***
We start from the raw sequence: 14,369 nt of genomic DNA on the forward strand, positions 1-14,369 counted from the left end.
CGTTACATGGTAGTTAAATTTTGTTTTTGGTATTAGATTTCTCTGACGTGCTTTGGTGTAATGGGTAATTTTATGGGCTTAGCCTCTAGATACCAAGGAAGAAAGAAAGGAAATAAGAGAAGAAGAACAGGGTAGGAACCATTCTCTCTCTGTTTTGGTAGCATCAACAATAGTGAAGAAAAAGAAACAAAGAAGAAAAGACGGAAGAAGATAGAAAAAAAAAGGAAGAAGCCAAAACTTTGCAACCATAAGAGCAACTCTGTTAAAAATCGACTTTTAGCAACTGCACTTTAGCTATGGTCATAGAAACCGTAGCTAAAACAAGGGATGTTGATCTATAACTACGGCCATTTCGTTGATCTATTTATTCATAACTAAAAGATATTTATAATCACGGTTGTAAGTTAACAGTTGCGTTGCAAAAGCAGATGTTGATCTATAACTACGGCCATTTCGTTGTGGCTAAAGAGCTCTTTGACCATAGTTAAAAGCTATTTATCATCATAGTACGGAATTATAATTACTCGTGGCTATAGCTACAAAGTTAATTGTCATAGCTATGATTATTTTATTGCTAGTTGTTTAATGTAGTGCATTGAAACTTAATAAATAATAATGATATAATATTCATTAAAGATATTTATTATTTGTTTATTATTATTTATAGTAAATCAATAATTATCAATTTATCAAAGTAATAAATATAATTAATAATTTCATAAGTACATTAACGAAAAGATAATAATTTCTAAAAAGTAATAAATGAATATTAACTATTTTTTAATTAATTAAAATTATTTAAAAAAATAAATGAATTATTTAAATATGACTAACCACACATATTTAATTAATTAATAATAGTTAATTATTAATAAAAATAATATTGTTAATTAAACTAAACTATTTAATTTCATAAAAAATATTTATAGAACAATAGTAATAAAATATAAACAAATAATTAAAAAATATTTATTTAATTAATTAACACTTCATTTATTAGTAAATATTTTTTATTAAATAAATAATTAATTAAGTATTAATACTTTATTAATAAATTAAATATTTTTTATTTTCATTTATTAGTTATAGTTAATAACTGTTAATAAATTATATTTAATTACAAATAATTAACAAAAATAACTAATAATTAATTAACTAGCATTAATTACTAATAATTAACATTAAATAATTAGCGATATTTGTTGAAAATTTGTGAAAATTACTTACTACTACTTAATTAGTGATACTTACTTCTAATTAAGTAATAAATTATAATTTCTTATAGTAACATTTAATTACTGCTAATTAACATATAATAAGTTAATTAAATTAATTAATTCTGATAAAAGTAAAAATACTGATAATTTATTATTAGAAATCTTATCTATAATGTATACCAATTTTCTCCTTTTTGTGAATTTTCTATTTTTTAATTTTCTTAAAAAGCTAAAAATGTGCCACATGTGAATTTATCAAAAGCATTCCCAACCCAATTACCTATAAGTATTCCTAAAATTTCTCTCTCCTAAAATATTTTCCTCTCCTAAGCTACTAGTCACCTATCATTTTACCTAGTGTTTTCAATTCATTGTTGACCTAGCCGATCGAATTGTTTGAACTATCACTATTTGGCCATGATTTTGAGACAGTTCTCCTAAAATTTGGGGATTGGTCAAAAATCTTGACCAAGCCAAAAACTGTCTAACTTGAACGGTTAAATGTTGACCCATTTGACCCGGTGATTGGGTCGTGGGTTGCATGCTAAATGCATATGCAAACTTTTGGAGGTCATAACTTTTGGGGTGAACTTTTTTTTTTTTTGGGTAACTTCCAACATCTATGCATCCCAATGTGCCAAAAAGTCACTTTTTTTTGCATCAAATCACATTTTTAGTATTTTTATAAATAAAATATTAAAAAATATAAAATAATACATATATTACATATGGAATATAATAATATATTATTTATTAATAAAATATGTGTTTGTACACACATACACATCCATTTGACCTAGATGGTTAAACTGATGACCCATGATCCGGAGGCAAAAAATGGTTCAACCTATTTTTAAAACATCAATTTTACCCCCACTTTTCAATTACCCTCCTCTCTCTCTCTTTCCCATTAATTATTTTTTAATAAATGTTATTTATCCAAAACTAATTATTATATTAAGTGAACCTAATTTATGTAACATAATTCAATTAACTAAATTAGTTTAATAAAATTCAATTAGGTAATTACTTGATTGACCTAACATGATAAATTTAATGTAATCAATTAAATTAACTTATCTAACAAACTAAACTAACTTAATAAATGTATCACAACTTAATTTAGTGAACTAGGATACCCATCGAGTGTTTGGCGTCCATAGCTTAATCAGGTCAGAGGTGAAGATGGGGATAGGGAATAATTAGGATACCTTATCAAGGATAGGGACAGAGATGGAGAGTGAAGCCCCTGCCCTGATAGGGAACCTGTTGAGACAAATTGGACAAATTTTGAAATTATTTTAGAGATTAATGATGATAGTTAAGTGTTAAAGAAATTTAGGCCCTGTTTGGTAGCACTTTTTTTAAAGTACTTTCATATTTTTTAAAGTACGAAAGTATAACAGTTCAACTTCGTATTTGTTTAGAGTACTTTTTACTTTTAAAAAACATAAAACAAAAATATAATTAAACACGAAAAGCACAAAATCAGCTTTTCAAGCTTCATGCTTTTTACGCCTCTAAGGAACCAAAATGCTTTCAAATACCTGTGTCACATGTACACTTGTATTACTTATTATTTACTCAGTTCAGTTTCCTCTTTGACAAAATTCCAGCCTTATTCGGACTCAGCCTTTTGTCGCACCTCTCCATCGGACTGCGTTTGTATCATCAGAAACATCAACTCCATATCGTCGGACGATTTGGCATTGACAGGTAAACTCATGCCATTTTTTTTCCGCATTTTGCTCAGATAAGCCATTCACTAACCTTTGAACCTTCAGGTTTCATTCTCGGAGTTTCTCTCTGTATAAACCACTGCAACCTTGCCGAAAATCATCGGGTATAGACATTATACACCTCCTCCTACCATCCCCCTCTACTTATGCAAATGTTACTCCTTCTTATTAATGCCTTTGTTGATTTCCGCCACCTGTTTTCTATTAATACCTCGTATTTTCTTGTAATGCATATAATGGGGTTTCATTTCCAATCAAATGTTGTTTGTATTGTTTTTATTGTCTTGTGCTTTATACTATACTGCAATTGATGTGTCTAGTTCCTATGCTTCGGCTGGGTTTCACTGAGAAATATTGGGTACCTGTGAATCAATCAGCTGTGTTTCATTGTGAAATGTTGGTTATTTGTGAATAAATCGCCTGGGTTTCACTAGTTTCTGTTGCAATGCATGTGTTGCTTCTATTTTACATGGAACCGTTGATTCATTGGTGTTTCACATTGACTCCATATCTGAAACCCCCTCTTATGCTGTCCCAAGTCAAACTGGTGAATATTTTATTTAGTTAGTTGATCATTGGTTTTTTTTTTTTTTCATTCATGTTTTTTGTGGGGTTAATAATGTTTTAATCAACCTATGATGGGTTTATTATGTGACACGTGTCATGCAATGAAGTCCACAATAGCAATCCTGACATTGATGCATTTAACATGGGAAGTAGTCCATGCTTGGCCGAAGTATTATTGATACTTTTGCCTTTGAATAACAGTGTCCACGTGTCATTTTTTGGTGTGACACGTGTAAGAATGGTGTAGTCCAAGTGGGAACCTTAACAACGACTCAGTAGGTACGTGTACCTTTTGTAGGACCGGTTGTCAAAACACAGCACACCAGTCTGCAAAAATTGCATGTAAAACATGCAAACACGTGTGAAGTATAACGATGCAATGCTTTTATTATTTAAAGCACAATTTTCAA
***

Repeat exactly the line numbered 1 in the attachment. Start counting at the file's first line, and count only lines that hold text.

We start from the raw sequence: 14,369 nt of genomic DNA on the forward strand, positions 1-14,369 counted from the left end.